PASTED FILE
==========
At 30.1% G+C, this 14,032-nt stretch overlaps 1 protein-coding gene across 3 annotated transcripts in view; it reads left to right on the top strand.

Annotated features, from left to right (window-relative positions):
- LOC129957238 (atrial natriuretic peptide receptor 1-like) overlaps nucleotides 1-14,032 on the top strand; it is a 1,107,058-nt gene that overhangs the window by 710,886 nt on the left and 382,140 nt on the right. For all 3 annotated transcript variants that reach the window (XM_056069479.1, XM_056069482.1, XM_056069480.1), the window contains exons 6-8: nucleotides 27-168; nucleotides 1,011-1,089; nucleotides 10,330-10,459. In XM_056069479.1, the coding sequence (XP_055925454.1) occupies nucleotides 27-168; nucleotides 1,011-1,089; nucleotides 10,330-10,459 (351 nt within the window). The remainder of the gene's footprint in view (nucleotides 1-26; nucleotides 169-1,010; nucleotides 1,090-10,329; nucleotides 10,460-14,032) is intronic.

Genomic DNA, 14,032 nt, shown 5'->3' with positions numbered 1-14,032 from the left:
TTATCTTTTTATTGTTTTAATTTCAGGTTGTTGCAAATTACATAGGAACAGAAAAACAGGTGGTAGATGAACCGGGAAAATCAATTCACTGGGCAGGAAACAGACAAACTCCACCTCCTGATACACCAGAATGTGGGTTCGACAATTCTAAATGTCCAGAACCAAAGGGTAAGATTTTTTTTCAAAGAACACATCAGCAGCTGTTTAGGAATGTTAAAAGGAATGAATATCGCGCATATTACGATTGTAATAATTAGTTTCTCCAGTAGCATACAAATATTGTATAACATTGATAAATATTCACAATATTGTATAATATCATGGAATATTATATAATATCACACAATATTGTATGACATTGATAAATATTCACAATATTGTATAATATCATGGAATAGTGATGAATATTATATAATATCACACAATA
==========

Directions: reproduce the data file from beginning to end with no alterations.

At 30.1% G+C, this 14,032-nt stretch overlaps 1 protein-coding gene across 3 annotated transcripts in view; it reads left to right on the top strand.

Annotated features, from left to right (window-relative positions):
- LOC129957238 (atrial natriuretic peptide receptor 1-like) overlaps nucleotides 1-14,032 on the top strand; it is a 1,107,058-nt gene that overhangs the window by 710,886 nt on the left and 382,140 nt on the right. For all 3 annotated transcript variants that reach the window (XM_056069479.1, XM_056069482.1, XM_056069480.1), the window contains exons 6-8: nucleotides 27-168; nucleotides 1,011-1,089; nucleotides 10,330-10,459. In XM_056069479.1, the coding sequence (XP_055925454.1) occupies nucleotides 27-168; nucleotides 1,011-1,089; nucleotides 10,330-10,459 (351 nt within the window). The remainder of the gene's footprint in view (nucleotides 1-26; nucleotides 169-1,010; nucleotides 1,090-10,329; nucleotides 10,460-14,032) is intronic.

Genomic DNA, 14,032 nt, shown 5'->3' with positions numbered 1-14,032 from the left:
TTATCTTTTTATTGTTTTAATTTCAGGTTGTTGCAAATTACATAGGAACAGAAAAACAGGTGGTAGATGAACCGGGAAAATCAATTCACTGGGCAGGAAACAGACAAACTCCACCTCCTGATACACCAGAATGTGGGTTCGACAATTCTAAATGTCCAGAACCAAAGGGTAAGATTTTTTTTCAAAGAACACATCAGCAGCTGTTTAGGAATGTTAAAAGGAATGAATATCGCGCATATTACGATTGTAATAATTAGTTTCTCCAGTAGCATACAAATATTGTATAACATTGATAAATATTCACAATATTGTATAATATCATGGAATATTATATAATATCACACAATATTGTATGACATTGATAAATATTCACAATATTGTATAATATCATGGAATAGTGATGAATATTATATAATATCACACAATA